"What?" he said. "I don't want you to leave me a–"

"Oh, stop KIDDING yourself –" she burst out, then stopped. His mouth fell open, he quirked his head to the side, as though he wasn't quite sure he hadn't only imagined it. She wasn't quite sure herself.

They were both silent for a long moment – he opened and closed his mouth, once, twice, three times, then:


And then there's me. When we were younger, before the war was over, he used to talk about what it would be like when it was over – about how we'd be so happy, how we'd be together and everything would be so perfect, you know? Our little happily-ever-after, that's what it always was, in the back of our heads – we thought, after it's over, everything will work out just as splendidly as could be, you know?

But I don't know anymore, to tell you the truth. Maybe we are together? Maybe we're not? Maybe it was just something that happened automatically when the war ended, but he never really asked me out again, and we never kiss. But sometimes I still think we're together – or at least that he thinks we're together – and I don't really know why.

When I was a kid, my dad brought home these Muggle toys, sometimes, from work, these Muggle dolls – these perfect, plastic, I don't remember what he called them – did it even matter if they had names?

But there was a girl, and there was a boy, and they were so obviously made to be like, counterparts to each other – so all the little girls would pretend they were married, you know? And even if you weren't pretending they were married, you could still tell that they were supposed to be paired up, even if they were just lying there on the floor. And that's sort of what it feels like, me and him – like even if we're not actively together, we're just waiting for some little girl to pick us up and hit our lips together and make kissy noises, you know?

Do you know what I mean?

"You honestly haven't even noticed, have you?" she said, taking a step, then another, slowly, back towards his desk.

"I haven't noticed what?" he said, furrowing his brow.

"You haven't noticed yourself," she said. And because she felt strange, standing while he sat in his desk chair, she kneeled, crossing her arms on his desk and putting her chin on her arms – and looking at him – but not quite looking at his face.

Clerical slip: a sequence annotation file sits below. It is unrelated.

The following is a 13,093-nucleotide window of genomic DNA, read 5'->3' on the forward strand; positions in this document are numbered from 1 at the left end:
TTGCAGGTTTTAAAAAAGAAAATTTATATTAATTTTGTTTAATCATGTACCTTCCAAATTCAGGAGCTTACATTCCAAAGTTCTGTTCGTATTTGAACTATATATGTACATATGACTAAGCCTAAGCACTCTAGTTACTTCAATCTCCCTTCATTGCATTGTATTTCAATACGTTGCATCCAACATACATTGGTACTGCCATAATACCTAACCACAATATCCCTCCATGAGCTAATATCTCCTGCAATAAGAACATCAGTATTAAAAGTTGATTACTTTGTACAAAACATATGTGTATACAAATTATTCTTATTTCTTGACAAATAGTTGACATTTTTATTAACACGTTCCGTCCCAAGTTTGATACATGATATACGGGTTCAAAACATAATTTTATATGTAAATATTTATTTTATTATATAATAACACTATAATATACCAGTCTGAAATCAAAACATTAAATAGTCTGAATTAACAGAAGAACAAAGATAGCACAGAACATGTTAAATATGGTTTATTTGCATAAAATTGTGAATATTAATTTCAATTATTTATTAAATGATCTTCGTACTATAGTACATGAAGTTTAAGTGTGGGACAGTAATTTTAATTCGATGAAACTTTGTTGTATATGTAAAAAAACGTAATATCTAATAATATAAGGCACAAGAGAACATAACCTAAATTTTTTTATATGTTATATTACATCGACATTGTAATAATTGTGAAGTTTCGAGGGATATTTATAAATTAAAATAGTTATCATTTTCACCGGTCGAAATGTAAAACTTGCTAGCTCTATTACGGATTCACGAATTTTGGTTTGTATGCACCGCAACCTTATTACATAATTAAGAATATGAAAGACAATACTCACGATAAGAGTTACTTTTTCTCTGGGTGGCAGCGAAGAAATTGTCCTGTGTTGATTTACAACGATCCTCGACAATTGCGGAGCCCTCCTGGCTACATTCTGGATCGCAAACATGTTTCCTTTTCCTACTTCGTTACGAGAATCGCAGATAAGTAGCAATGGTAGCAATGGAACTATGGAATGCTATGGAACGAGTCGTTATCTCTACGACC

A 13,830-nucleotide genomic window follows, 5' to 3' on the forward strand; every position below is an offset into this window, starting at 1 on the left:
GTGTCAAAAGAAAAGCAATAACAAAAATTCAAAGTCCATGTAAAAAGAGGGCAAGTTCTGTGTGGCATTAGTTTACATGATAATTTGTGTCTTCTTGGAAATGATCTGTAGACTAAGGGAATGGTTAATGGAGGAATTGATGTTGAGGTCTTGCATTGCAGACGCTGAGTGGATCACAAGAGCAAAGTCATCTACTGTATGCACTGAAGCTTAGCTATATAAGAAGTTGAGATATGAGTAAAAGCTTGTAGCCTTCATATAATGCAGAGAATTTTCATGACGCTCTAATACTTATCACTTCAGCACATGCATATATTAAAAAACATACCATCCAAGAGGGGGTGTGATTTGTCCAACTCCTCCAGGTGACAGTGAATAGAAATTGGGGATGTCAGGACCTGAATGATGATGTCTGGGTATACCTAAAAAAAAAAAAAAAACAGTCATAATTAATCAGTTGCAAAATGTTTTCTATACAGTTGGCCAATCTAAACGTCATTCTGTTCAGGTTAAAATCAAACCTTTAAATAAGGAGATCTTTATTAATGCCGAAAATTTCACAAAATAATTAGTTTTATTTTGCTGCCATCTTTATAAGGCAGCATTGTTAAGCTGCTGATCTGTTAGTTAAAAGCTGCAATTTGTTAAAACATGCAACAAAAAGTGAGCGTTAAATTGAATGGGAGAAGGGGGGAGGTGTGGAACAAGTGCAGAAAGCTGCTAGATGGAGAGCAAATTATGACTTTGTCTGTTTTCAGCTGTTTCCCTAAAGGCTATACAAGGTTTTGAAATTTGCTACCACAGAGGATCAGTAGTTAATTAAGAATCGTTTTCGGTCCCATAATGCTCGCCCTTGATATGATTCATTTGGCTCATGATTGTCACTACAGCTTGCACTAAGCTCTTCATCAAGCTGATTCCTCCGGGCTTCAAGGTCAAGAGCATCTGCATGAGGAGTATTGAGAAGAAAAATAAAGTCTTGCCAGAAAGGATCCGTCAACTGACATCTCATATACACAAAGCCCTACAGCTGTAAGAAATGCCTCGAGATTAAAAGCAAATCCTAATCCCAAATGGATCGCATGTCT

"What are you talking about?" he said. "I don't know what you mean –"

"This isn't you," she said. "All these papers, all these books. You haven't been yourself, since those people took –"

"Well, I've been busy, all right?" he said, beginning to sound defensive. "There've been a lot of things to sort –"

"Oh, yes, of course, all these
things to sort out..." she said. "I'd forgotten."

"What's that supposed to mean?"

"Nothing at all," she said. "I've just been wondering, you know – when you’ve gotten all these
things sorted out – are you planning on actually starting to live your life, by any chance? Or would you rather just sit here gathering dust?"

"I have been–"

"You haven't been anything," she said. "You haven't been you. You haven't been the boy I fell in love with."

Her words echoed softly in the empty house for a long moment.

"Well, maybe that's because I'm not a boy anymore," he said. "Maybe I've grown up. And when you grow up, you have to deal with all of this stuff, you can't just pretend that everything's perfect anymore –"

"But you can't act like everything's broken, either," she said. "There are still things that don't NEED to be sorted out – things you can just know are there, things that can make you not so
fucking depressed all the time –"

He blinked, and opened his mouth, closed it, opened, closed – a pull string toy that's lost its voice box. Then, finally:

"You swore at me," he said, weak, quiet. Another moment, and then: "Why did you swear at me?"

"We're both
adults here," she said bitterly. Then, raising her eyebrows: "Why shouldn't I?"

He didn't say anything – he just looked at her.

His scar is fading, you know. That's all I can see when I look at him. And it's funny, to be honest, it's so dreadfully, ironically, terrifically funny, because... actually, I don't know why it's funny. It isn't funny. I hate it.

Why can't I look at him? Maybe if I could look at him, maybe if I could really sink deep down into him through his eyes, like I used to, maybe I could understand him, maybe I could help him.

Maybe he could help me.

"I'm sorry," she said, finally. But then: "I guess. I don't know. I don't know about anything anymore. Maybe I'm just sorry I don't swear at you more often, so you wouldn't have thought it was strange."

"No," he said. "Don't."

And she shook her head. Faintly: "I'm not going to." A breath, and then: "It feels wrong, to swear with you."

"I think I know what you mean," he said. He looked down, at all the books spread out over the desk, all the papers, and then – all at once, like he hadn't even thought the words before they came out of his mouth:

"I'm going to give it away."

She blinked. "What?"

"All of it. I don't need it. I'll get a job, I'll find a flat with Ron..." Then, as if realizing it just now himself: "I hate this house."

He looked back from the papers and the books, back up to her face, and said: "Do you want to go do something fun?"

And she looked at his eyes, and nodded.

The End

"Be with me, darling, early and late. Smash glasses–
I will study wry music for your sake.
For should your hands drop white and empty
All the toys of the world would break.
– John Frederick Nims